Related to this idea, a growing body of psychological research has found that environmental stressors often play a precipitating role in the onset of mood and anxiety disorders and that the experience of stress early in life confers risk for psychopathology by sensitizing organisms to stress in adulthood [19, 20]. Tellingly, childhood maltreatment is further associated with increased trait anxiety, alterations in hypothalamic-pituitary-adrenal (HPA) axis stress reactivity, and greater potentiated startle to threat [1, 21, 22]. These collective findings suggest that early adversity may create a dispositional sensitivity to perceived threat and may be associated with elevated risk for mood and anxiety disorders following stressful life events in adulthood [2325]. No study to date, however, has formally linked individual differences in the intermediate risk phenotype of trait anxiety with the experience of childhood maltreatment, particularly in relation to later stress, and associated changes in corticolimbic morphology. It is likely that alterations in corticolimbic gray matter associated with childhood maltreatment interact with experiences of stress in the future and these neural phenotypes associated with early adversity may aid researchers in prospectively predicting relative risk and resilience in the context of environmental challenge.

In the current study, we examined if the association between self-reported childhood maltreatment and the expression of trait anxiety in adulthood is mediated by differences in corticolimbic morphology. Specifically, we tested whether childhood maltreatment was associated with trait anxiety via reductions in gray matter within neural circuits regulating stress responsiveness. To this end, structural MRI and self-reported measures of childhood maltreatment, recent life stress, and negative affect were examined in 818 participants of the ongoing Duke Neurogenetics Study (DNS). A subset of 196 participants completed additional behavioral assessments at least 1 year after the DNS. This unique longitudinal component allowed us to further determine if the structural correlates of childhood maltreatment predict subsequent vulnerability to future stressful life events. Based on prior preclinical and clinical research, we hypothesized that childhood maltreatment would be negatively correlated with corticolimbic gray matter volume with a specific focus on the hippocampus, amygdala, and medial prefrontal cortex (mPFC) including the orbitofrontal cortex (OFC) and anterior cingulate cortex (ACC). Further, we hypothesized that gray matter reductions within these structures would mediate the relationship between childhood maltreatment and adult trait anxiety. Given the importance of these corticolimbic structures in orchestrating adaptive responses to stress, we lastly hypothesized that these gray matter reductions would predict increased anxiety, following stressful life events in the future.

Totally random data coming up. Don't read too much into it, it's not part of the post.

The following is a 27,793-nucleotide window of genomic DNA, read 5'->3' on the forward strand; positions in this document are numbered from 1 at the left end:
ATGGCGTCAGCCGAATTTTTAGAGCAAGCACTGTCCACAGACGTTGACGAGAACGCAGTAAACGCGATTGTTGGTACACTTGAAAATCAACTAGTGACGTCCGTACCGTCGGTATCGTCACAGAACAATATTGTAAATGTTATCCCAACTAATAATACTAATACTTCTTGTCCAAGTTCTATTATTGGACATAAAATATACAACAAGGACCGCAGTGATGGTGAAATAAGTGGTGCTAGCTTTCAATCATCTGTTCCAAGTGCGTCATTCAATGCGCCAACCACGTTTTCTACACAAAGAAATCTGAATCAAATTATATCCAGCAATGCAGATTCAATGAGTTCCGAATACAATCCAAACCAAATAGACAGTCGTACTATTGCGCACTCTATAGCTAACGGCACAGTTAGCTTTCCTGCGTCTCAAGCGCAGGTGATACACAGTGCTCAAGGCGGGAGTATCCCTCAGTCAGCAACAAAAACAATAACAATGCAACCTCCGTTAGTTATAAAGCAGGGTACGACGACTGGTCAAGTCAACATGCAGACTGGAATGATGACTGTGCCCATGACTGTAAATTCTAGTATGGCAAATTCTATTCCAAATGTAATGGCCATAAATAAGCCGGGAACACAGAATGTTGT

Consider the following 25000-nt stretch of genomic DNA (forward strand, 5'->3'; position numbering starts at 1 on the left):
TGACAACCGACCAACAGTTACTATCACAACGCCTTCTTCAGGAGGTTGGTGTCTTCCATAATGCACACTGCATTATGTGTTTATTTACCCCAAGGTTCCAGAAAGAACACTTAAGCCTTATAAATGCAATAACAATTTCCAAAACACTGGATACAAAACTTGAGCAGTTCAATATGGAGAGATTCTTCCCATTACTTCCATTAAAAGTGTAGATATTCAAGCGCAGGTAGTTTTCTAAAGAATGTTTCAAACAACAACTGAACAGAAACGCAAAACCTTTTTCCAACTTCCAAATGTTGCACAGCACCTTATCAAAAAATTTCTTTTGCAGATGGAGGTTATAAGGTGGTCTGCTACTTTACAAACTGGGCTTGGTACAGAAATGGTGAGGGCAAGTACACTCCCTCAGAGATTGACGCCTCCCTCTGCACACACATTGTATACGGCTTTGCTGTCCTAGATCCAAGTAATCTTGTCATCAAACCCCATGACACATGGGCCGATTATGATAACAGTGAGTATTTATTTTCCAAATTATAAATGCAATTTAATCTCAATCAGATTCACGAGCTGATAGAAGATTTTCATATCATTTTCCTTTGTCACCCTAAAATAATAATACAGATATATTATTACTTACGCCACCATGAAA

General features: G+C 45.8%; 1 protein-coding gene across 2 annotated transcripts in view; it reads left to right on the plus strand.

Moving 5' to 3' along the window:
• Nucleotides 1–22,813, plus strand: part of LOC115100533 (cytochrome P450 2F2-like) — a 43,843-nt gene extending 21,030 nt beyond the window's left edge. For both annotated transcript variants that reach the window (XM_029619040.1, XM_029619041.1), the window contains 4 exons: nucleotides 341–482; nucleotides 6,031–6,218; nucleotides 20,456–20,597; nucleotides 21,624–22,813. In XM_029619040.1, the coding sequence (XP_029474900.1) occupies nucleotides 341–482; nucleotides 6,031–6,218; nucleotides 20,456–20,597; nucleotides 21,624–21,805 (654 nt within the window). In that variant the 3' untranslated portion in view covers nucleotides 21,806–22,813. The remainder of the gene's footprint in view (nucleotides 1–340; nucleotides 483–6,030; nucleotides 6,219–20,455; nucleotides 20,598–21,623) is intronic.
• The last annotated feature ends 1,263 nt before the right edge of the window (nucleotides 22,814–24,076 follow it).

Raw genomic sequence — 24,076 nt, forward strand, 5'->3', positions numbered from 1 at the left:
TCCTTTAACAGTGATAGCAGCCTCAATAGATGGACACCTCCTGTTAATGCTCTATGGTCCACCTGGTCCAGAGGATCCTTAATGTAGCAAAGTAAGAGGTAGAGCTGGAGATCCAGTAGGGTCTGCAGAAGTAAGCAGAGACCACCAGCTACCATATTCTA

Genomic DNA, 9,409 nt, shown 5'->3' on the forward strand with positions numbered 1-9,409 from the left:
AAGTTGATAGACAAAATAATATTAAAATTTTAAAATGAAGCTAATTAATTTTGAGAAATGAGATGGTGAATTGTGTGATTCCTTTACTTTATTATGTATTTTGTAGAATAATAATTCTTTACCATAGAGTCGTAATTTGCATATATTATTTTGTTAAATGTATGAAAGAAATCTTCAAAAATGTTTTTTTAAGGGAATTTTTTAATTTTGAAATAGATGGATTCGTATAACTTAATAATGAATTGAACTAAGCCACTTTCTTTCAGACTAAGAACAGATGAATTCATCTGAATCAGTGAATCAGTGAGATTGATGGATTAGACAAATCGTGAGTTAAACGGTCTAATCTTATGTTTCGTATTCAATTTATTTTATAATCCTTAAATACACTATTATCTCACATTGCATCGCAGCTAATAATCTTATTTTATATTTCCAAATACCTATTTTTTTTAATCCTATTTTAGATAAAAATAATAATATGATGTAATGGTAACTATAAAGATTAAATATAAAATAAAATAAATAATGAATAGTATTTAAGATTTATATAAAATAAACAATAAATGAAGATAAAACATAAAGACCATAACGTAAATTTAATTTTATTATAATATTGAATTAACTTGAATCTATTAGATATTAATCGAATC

Methods

Participants

This study was approved by the Duke University Medical Center Institutional Review Board. Data were available from 906 participants who had successfully completed the ongoing DNS, which assesses a wide range of behavioral and biological traits among non-patient, 18–22-year-old university students. All participants provided informed consent in accordance with Duke University Medical Center Institutional Review Board guidelines prior to participation. The participants were in good general health and free of the following study exclusions: (1) medical diagnoses of cancer, stroke, head injury with loss of consciousness, untreated migraine headaches, diabetes requiring insulin treatment, chronic kidney or liver disease, or lifetime history of psychotic symptoms; (2) use of psychotropic, glucocorticoid, or hypolipidemic medication; and (3) conditions affecting cerebral blood flow and metabolism (e.g., hypertension). As diagnoses of mood disorders are associated with gray matter volume and trait anxiety, we excluded participants based on a diagnosis of any past or current DSM-IV axis I or select axis II (antisocial and borderline personality) disorders as identified through clinical interviews using the electronic MINI [26]. The participants were administered a neuropsychological battery that included the Wechsler Abbreviated Scale of Intelligence (WASI) [27].

Analyses testing primary hypotheses were limited to 818 participants (469 females, mean age =19.62 ± 1.24 SD) with overlapping structural MRI and self-report data surviving our stringent, multilevel quality control procedures described below. All successful DNS participants are contacted every 3 months after initial study completion and asked to complete a brief online assessment of recent life events, mood, and affect in the past week. Secondary longitudinal analyses were restricted to a subset of 196 participants (123 females, mean age =19.49 ± 1.17 SD) that completed these follow-up measures at least 1 year after their structural scan (mean time since scan = 466.98 days ±131.66 at the time of follow-up). See Table 1 for descriptive statistics of the full sample and longitudinal subsample.